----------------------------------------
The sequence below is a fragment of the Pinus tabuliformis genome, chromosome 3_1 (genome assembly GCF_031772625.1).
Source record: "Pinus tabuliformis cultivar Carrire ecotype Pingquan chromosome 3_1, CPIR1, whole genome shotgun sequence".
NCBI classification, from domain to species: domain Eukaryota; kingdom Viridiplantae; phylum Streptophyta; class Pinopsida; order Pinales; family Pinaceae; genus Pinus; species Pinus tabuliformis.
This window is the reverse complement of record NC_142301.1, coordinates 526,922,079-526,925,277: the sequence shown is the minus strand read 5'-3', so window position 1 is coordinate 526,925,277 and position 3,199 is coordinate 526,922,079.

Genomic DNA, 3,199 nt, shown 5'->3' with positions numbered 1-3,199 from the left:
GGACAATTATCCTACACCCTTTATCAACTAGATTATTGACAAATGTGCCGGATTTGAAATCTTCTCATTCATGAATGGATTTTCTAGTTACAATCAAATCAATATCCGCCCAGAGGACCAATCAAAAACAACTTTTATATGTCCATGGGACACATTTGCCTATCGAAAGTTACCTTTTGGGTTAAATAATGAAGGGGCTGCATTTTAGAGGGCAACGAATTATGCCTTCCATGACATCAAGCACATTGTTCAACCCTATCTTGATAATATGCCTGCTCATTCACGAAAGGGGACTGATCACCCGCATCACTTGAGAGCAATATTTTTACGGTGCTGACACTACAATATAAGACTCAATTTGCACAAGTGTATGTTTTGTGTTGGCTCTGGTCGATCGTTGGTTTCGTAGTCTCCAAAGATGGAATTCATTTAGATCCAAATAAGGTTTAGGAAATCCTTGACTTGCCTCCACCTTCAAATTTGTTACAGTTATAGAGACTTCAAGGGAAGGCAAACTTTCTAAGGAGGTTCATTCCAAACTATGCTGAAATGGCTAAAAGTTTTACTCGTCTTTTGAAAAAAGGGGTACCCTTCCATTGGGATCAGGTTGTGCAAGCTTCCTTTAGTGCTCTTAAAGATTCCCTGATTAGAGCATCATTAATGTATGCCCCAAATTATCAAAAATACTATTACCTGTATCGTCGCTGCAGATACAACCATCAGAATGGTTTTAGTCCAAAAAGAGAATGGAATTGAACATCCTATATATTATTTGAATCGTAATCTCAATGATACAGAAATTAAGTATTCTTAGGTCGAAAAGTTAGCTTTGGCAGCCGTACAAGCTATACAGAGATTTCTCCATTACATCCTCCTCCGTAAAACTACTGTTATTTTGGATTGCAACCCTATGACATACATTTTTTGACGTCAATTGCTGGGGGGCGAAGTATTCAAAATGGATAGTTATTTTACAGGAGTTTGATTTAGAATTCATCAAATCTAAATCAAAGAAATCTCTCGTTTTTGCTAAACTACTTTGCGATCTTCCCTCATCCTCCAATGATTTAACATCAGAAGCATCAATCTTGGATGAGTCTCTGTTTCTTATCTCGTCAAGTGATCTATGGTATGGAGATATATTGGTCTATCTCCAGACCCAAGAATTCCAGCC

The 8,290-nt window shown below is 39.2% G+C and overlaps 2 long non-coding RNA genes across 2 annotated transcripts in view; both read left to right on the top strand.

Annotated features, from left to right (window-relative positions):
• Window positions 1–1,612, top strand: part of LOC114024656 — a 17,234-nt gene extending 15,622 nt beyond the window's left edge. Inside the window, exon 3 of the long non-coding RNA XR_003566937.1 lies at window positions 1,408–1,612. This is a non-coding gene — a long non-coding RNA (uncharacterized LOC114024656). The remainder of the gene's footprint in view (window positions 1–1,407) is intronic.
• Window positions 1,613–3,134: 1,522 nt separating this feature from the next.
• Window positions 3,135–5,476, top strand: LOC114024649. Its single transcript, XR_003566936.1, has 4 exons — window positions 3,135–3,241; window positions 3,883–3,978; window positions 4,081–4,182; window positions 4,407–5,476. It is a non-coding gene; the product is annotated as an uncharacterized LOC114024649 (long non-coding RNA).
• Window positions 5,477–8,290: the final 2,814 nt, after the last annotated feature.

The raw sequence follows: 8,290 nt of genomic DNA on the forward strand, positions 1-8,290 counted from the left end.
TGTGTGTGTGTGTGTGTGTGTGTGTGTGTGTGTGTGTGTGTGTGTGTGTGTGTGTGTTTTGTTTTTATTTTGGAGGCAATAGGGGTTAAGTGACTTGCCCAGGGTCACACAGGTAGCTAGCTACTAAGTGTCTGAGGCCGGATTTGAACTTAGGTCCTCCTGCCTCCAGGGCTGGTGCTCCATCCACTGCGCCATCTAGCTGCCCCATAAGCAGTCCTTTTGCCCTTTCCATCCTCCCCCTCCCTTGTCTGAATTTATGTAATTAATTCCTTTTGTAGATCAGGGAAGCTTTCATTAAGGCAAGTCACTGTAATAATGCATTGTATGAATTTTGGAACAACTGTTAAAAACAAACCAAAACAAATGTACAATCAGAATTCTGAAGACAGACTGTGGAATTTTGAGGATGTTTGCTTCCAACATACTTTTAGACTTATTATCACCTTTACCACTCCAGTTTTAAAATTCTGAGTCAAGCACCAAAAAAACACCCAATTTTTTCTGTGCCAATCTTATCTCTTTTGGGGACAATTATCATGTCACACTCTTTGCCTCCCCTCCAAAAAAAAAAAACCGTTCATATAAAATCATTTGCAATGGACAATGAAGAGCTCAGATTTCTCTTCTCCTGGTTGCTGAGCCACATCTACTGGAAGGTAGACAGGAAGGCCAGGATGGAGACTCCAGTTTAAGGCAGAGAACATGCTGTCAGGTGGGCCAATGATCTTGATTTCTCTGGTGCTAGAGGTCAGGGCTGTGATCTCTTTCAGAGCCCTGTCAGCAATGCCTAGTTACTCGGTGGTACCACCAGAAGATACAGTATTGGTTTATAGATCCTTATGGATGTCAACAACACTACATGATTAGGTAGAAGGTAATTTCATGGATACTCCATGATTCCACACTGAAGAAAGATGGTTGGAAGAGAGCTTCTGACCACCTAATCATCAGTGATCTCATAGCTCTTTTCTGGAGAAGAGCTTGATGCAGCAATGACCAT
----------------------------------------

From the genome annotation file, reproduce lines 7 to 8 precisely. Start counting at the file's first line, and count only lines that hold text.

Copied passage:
The 8,290-nt window shown below is 39.2% G+C and overlaps 2 long non-coding RNA genes across 2 annotated transcripts in view; both read left to right on the top strand.

Annotated features, from left to right (window-relative positions):